I think also there is more than an ocean of difference between the beers here and there and the tastes of people. A Dutch brewer who I am friendly with got a bottle of one of the American "geek" beers. Maybe Russian River. All I remember is the beer had "angel" in the name.

                  He opened the bottle, poured us each a half glass and we each took a sip. Together, we then spit it out on the floor. It was truely dreadful.

                  But, over there, it's apparently considered high quality.

                  1. re: ThomasvanDale

                    Lost Abbey's Angel Share? Do you remember what style of beer that it was or supposed to be?

                    1. re: RB Hound

                      I would guess for sure it's Angel's Share. Lost Abbey had enough of an issue with QC that I simply stopped buying their beer years ago. I bought half a case of Angel's Share that was horribly infected and tasted like sour milk.

                      To be fair I did recently have Judgment Day on draught and it was quite good. Maybe they've gotten their consistency issues worked out.

                      1. re: Josh

                        Yeah - that's where I was going with this, Josh. I remember reports of infected Angel's Share last year, and wonder if Thomas got one of those bottles.

                        1. re: RB Hound

                          Wow, again? So glad I haven't wasted any more money on those. You'd think they'd have learned their lesson.

                      2. re: RB Hound

                        I think that is correct. No, I have no idea what type of beer it was supposed to be. This happened about 4-5 years ago, so I cannot be 100% certain, but possibly it was so sweet that it was undrinkable (to us).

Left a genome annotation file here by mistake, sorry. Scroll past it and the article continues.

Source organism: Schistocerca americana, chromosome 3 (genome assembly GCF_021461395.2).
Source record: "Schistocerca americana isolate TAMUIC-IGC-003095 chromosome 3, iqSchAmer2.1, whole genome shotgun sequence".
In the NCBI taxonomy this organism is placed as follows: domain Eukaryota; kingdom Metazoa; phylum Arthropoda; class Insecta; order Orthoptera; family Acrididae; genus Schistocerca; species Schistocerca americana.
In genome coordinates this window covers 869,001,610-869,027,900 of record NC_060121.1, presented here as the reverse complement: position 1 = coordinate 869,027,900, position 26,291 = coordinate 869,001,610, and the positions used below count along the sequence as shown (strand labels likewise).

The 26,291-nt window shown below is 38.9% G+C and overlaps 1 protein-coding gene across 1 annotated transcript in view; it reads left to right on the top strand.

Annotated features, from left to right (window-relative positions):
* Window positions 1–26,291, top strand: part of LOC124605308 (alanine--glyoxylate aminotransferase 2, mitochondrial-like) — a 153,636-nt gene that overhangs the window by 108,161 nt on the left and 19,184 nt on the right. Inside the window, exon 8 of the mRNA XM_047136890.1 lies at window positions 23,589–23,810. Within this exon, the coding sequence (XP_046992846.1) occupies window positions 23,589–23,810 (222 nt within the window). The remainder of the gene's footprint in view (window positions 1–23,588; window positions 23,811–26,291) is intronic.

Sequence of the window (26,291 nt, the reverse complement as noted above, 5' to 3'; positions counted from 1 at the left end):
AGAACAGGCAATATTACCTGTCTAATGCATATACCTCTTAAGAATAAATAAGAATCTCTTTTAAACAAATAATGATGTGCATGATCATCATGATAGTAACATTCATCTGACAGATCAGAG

Since my companion was a brewer, if it had been infected or defective, I would expect he would have said something.

                        1. re: ThomasvanDale

                          Even with all of their categories, Beer Advocate calls Angel's Share a "strong ale". I doubt it was infected - it is a strong, boozy sugar bomb, and that certainly is not everybody's style.

                          1. re: RB Hound

                            I think you have pointed out the correct problem. For someone who samples this for the first time, it is quite a shocking and unpleasant experience.

                            1. re: RB Hound

                              The infected bottles I had were about 6-7 years ago, so it sounds like Thomas had one from a non-infected batch. To the original point of this thread, though, Angel's Share isn't meant to be a Belgian-style beer, nor is it sour. Lost Abbey, for all the grief I've given over Angel's Share, does make a pretty good gueuze, though it's very hard to come by. Still not the equal of Oud Beersel or Hanssen's Artisinaal IMO.

                        2. re: ThomasvanDale

                          I'm having trouble finding where the Silly website says that their sour is sold exclusively in the US. (actually having trouble finding any reference to the sour at all). That said, it's not "quite extraordinary" that said brewery would produce a sour when not located in the Flemish region... they also produce a barrel aged scotch ale and a pilsener.

                          I truly love the Belgian sours including Rodenbach, Duchesse, Jacobins, Monk's, etc. However, the US producers aren't cashing in on either "name or characteristics" of "more famous" beers. First off, Rodenbach Grand Cru and Monk's Cafe aren't exactly famous in the US and second, the US brewers are doing new, sometimes better, things based on the same brewing, aging, and blending techniques. Trying the originals is certainly one route to take however, one might consider "why not drink local?" or "why not try something more interesting and multi-dimensional?"

                          The fact that one (or several) German macro brewers has added caramel color to their exported Oktoberfest(s) is not evidence that many European brewers produce beer exclusively for what you've implied are unsophisticated American palates.

                          Which brings up the final point- your most recent comment reeks of European elitism. What seemed to be the problem with the American "geek" beer? Possibly a hoppy IPA? Maybe it was poorly care for and had turned? What did it taste like? Are you truly unable remember the name of the beer that you literally had to spit onto the floor. (I don't think RR has any "angel" beers). Your anecdote, while amusing and important in reinforcing your elitist position, is useless without these details.

                          1. re: Beachowolfe